“First Cow” Review

The 2019 film


The 2019 film “First Cow” is a tender, heartbreaking story about the American dream diluted to its core.

The American dream is not a unique idea when it comes to fiction. It has been dissected, analyzed and viciously torn apart by artists generation after generation, and belief in its legitimacy seems to wane all the time. But while most tend to criticize the American dream for being a cliche that leads to nothing but disappointment, 2020’s First Cow, directed by Kelly Reichardt and starring John Magaro and Orion Lee, takes a much softer look at the concept through the lens of human connection.

The film’s opening scene is something of a punch in the gut. A shot of a large steamboat passing through a river is interrupted by a woman walking her dog down the nearby shore. Suddenly, the dog goes to dig something out of the dirt, and what was found must be seen to be believed. It really tells you where the movie is going, both adding and removing tension, but it makes everything from here on out feeling precious like it has to be treasured. The movie then flashes back to the 1800s with a shot of the same shore but younger or more whole.  From here, the movie introduces Cookie, a talented baker who makes food for a group of traveling hunters who seem to berate and insult him at every opportunity they can. But while he’s out looking for food, he encounters King Lu, a Chinese immigrant trying to escape another group of hunters after killing one of their compatriots. Cookie and King Lu run away and end up staying at a small settlement in the wilderness. There they learn that the area’s first cow, the movie’s namesake, is being brought in by the local aristocrat Chief Factor. Chief Factor is portrayed as overly high and mighty, flaunting his wealth in comparison to everyone else around him who live in wooden huts. He takes exceptional care of his cow and safeguards it from everyone else in the area. However, Cookie and King Lu, who were previously living off of shabby, stale biscuits made by Cookie, see an opportunity. At night, they sneak up to Factors house and milk his cow, and by day, they make money off of biscuits made with that same milk. Everyone wants to buy their biscuits, including Factor himself, who tastes the milk but is somehow unaware of where it came from. But from here, Cookie and King Lu are sent down a trail of deceit, putting themselves in more and more danger in an effort to safeguard their secret.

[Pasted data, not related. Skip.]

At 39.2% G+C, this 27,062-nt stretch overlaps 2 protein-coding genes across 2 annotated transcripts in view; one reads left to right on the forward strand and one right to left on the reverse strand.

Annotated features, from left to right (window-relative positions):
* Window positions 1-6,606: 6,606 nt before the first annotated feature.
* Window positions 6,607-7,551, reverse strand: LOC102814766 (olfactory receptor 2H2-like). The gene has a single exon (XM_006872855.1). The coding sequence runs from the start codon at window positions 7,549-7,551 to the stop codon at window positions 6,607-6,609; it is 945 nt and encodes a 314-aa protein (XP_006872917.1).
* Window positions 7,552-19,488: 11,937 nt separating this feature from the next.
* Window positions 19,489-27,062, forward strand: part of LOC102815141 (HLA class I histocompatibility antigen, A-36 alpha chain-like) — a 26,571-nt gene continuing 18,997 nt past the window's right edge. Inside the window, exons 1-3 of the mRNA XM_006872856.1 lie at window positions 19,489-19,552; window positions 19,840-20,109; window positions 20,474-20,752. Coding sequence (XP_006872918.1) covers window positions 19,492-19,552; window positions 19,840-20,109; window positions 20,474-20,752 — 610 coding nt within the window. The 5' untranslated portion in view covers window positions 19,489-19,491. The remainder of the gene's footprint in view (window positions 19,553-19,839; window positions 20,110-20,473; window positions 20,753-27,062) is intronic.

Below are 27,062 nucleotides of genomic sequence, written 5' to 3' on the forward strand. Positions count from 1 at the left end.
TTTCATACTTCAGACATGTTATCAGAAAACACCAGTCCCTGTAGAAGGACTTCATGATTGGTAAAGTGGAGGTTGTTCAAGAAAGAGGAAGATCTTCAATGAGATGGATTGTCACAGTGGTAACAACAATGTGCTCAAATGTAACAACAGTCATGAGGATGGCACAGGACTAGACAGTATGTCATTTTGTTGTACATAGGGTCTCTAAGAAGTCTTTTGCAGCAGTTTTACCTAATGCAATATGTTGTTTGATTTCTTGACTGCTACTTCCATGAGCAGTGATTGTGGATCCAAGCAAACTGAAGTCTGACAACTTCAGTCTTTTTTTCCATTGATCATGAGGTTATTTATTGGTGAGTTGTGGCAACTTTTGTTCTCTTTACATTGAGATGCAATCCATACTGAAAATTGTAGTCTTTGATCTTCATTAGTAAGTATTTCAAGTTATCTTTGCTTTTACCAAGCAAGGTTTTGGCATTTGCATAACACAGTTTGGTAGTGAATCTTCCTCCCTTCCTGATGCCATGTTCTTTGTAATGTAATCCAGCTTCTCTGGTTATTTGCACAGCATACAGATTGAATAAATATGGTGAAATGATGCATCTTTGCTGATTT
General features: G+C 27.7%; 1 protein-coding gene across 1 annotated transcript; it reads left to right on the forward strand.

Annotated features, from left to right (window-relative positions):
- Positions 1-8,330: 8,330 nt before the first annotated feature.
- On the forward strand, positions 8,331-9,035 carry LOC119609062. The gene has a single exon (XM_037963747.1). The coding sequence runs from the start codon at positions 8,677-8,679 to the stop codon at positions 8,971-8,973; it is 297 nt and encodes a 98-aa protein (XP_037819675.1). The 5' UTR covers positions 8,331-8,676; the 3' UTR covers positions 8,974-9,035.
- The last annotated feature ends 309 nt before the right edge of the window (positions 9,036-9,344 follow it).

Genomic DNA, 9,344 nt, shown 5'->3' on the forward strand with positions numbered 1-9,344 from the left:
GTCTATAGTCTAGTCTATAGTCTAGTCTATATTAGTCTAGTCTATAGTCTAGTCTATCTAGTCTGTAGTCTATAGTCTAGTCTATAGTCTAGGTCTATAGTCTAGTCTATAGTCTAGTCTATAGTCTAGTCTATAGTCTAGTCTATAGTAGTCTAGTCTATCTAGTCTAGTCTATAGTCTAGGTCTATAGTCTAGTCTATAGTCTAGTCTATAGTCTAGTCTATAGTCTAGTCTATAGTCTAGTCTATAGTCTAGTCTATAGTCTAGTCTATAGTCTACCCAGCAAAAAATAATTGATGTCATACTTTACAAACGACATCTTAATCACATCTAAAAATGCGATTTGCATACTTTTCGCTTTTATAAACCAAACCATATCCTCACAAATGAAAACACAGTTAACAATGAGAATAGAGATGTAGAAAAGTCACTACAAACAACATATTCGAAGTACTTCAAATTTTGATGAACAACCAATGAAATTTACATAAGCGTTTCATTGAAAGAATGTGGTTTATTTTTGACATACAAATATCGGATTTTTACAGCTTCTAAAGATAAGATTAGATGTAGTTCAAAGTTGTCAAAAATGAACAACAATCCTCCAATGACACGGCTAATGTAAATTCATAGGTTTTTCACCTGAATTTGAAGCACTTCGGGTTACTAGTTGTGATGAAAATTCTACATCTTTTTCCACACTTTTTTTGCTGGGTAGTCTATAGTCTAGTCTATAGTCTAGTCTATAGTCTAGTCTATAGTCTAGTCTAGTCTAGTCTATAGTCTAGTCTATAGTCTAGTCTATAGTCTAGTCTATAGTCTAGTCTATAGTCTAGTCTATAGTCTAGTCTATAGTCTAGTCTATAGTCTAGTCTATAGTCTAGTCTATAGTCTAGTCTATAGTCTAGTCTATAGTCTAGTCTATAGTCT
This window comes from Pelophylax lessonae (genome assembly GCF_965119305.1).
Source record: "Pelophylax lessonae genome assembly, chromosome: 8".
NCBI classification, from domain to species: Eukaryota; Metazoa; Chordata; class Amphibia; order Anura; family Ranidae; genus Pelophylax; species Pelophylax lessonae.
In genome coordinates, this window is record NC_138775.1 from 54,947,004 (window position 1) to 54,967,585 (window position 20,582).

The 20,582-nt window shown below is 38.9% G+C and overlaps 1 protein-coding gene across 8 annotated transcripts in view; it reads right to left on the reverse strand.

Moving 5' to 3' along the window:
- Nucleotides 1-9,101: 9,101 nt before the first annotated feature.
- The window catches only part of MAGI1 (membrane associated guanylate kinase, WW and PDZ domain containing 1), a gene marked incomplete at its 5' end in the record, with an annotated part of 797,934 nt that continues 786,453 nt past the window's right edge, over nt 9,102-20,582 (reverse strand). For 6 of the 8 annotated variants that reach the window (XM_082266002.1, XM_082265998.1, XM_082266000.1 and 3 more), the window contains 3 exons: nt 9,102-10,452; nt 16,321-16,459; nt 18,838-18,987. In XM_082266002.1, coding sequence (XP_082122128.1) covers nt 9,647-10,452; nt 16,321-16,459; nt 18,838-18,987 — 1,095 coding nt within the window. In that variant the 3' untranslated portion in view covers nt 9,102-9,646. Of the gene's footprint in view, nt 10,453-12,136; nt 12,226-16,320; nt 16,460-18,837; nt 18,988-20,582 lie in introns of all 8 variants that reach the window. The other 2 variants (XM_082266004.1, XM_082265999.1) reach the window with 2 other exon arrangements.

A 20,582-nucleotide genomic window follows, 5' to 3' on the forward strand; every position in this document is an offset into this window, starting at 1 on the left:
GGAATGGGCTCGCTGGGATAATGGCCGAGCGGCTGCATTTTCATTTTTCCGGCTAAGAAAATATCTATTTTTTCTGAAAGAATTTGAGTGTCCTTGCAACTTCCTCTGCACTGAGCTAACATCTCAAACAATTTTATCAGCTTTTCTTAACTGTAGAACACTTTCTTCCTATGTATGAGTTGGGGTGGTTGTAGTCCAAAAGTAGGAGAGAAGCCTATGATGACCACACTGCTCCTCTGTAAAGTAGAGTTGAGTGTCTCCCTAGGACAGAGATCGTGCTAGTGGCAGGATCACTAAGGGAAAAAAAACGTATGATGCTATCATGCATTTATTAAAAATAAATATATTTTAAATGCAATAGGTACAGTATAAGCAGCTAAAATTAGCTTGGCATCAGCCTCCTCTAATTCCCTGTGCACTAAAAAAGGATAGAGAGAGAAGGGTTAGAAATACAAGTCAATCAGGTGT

First Cow is a movie that’s ultimately about the human connection that the American dream is based on. From the get-go, King Lu and Cookie’s money-making scheme functions because of their bond. They make promises to each other of a better life in the future, if only they could make it out of this small patch of nothing in nowhere. But as much as they try, King Lu and Cookie can’t ever bring themselves to leave, as they say, that they’ll leave after they make a bit more money, even if that isn’t the reality. From the very beginning of America, people have relied on each other to survive, and Cookie and King Lu are made to exemplify this. King Lu uses Cookie to make the biscuits, and Cookie uses King Lu as the brains of the operation. But on a deeper level, they’re both lonely people, and they use each other for company.

The cinematography in First Cow is gorgeous. Everything feels bright and filled with life, and the camera has a slightly grainy filter over it that makes it feel antique, as it should see as it’s a flashback. One important thing to note is that the movie is exceedingly quiet. There’s barely any loud noise, and even in the tensest of scenes, all you hear is the sounds of nature and the voices of the characters. This sound design and the cinematography make many shots from the movie stick in my mind.  The whole story flows perfectly. It feels quaint and doesn’t drag too long, and the movie doesn’t dwell on anything more than it needs to. The acting from every character is superb, but the main two heroes stick out. John Magaro shines in the role of Cookie, playing him as a timid but reliable friend with amazing care and grace, while Orion Lee portrays King Lu with a determination and strength that perfectly fits the role of the character.

First Cow is a movie possessed with such elegance, such grace, such a care for cinema, that it might as well exist totally separate from all the schlocky Hollywood garbage pumped out every year. Kelly Reinhardt has created such an amazing lesson on compassion, friendship, and humanity as a whole, that if this gets snubbed from getting at least 1 Oscar, it would be a tragedy and an injustice to film. But regardless of what any awards have to say, First Cow is a tragic but heartwarming ballad that will leave you a little kinder at the end of the day.